Once in their stronghold, Hercules and his men drugged the Amazons' wine and took them prisoner. After Hercules stole Hippolyta's Golden Girdle, and his party of men abused and raped the Amazons, Hippolyta cried out to Athena to help them escape their bonds. Athena said that she would only aid them on the condition that the Amazons not seek retribution against Hercules and his men, as that would be beneath the ideals they were created to stand for. Hippolyta hastily agreed, and the Amazons' bonds were broken and they were restored to sobriety. Once out of their drugged state, the Amazons were filled with hate and vengeance. Breaking Hippolyta's oath to Athena, the Amazons began slaughtering their captors, but were dismayed to find that Hercules and his general, Theseus, had already left for their homelands.
After the slaughter, Athena reprimanded the Amazons for disobeying her orders. She demanded the Amazons serve penance for their actions. Though Hippolyta agreed to the goddess' wishes, Antiope scoffed at Athena for being angry at them for killing their captors. Antiope then denounced all ties to the Olympian gods and said goodbye to her sister Hippolyta, giving Hippolyta her Golden Girdle of Gaea to replace the one stolen by Hercules. She left for Greece, along with half of the Amazon Nation who supported Antiope in her new quest to continue the battle against Hercules and Theseus to regain their honor, and to recapture Antiope's girdle.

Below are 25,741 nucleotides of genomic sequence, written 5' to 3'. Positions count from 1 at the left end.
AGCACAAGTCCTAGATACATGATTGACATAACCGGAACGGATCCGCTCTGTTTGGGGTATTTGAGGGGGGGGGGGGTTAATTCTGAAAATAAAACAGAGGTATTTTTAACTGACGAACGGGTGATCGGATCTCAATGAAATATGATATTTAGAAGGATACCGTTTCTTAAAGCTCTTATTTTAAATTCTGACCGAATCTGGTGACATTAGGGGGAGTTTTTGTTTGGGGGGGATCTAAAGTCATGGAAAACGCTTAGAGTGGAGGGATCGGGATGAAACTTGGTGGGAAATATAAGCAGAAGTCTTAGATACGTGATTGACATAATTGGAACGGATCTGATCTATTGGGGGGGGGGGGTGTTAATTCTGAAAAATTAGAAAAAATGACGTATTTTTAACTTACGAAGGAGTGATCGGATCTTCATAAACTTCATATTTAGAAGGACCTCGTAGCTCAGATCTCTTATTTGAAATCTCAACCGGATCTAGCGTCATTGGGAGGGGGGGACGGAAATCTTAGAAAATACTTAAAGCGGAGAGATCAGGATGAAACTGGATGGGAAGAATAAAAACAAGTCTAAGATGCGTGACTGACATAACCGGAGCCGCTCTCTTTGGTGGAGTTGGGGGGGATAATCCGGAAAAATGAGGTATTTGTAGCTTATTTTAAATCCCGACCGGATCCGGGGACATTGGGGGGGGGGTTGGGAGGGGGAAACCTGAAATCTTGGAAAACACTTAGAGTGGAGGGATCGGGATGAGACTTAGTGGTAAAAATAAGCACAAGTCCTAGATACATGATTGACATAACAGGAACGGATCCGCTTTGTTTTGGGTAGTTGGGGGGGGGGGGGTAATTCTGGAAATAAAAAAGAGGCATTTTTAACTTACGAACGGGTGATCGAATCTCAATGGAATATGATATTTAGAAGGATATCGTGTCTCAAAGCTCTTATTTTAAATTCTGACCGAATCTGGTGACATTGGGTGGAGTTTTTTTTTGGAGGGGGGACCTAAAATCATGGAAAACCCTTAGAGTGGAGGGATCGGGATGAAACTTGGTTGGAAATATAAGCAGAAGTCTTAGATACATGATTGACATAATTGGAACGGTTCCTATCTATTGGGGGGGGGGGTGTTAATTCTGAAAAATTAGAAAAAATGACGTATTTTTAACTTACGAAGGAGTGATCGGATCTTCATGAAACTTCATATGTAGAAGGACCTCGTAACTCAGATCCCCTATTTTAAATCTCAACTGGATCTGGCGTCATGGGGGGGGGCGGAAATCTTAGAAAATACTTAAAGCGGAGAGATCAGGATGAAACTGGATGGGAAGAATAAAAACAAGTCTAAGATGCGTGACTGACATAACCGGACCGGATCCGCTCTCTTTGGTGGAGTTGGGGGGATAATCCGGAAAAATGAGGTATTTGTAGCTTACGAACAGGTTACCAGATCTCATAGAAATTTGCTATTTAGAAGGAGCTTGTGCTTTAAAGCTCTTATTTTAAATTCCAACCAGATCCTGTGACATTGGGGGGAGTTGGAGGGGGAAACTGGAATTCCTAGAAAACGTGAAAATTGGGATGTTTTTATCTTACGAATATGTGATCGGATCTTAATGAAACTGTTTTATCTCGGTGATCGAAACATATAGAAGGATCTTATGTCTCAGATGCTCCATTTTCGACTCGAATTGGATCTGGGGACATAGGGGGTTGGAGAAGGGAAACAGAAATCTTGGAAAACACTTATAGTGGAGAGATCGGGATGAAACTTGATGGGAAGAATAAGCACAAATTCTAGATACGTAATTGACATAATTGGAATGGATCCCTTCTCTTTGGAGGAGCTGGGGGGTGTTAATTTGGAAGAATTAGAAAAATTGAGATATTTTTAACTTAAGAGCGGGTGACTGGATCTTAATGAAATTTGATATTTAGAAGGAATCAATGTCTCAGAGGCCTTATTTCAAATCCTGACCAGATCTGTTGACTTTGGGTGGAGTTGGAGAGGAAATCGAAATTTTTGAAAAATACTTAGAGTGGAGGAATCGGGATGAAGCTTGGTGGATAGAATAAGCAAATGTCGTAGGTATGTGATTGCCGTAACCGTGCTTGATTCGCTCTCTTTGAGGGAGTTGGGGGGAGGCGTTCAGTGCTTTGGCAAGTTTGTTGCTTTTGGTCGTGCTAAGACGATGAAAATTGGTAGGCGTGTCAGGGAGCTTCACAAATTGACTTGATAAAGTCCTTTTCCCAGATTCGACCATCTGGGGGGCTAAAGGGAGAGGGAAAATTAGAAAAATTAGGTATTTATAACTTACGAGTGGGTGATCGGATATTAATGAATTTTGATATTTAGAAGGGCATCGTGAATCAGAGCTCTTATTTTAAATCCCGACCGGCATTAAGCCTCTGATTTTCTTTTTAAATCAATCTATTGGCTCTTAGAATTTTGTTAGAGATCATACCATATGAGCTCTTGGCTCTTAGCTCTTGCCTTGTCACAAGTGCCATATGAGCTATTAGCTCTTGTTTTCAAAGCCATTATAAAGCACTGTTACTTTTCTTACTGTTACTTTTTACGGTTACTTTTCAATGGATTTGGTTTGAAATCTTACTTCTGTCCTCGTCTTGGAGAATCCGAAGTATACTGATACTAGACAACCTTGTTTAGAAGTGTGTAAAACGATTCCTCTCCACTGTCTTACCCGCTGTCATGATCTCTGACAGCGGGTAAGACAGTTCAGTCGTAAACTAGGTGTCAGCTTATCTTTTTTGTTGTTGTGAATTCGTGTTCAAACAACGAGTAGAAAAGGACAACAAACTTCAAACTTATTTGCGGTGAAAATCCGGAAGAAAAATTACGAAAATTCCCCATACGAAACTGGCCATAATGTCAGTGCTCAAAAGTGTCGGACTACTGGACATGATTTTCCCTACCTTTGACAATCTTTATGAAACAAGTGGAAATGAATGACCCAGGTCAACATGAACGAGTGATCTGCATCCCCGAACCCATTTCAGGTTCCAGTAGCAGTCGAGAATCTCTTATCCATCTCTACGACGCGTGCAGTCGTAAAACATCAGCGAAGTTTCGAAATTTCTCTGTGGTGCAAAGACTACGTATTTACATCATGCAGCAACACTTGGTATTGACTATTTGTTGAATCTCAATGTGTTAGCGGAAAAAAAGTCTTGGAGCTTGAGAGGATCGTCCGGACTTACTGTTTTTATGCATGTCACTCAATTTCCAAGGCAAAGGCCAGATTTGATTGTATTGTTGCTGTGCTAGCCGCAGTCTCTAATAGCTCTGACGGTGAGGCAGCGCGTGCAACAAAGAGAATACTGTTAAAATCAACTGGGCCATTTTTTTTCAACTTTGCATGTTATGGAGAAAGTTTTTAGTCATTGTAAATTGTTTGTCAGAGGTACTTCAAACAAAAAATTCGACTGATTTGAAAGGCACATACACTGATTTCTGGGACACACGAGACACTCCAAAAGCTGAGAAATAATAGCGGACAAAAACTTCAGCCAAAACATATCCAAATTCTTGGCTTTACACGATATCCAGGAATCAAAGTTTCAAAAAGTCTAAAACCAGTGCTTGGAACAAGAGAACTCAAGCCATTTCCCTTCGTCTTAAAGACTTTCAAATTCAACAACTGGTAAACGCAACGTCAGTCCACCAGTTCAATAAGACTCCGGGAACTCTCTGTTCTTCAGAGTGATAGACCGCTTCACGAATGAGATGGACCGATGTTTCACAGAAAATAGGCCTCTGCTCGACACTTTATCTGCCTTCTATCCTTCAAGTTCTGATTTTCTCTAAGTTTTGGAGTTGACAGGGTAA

Life in Greece
Upon her arrival in Greece, Antiope encountered Theseus who, surprisingly, had fallen in love with the Amazon Queen. Though it angered her faithful Amazons, Antiope had a change of heart for Theseus, as well, and fell in love with him in return. The two married, combining both Theseus' forces with Antiope's Amazons. Though together they formed a mighty army, the alliance did not sit well with the Amazons as they were the same men who had imprisoned and raped them in their home city of Themyscira, Theseus' men, for their part had no remorse for their actions attains the Amazons and didn't respect them. Phthia especially was against the marriage, as it resembled the beginning of the cursed life her own birth-mother experienced with Jason. Still, she respected her adopted mother's wishes, and grudgingly accepted their marriage.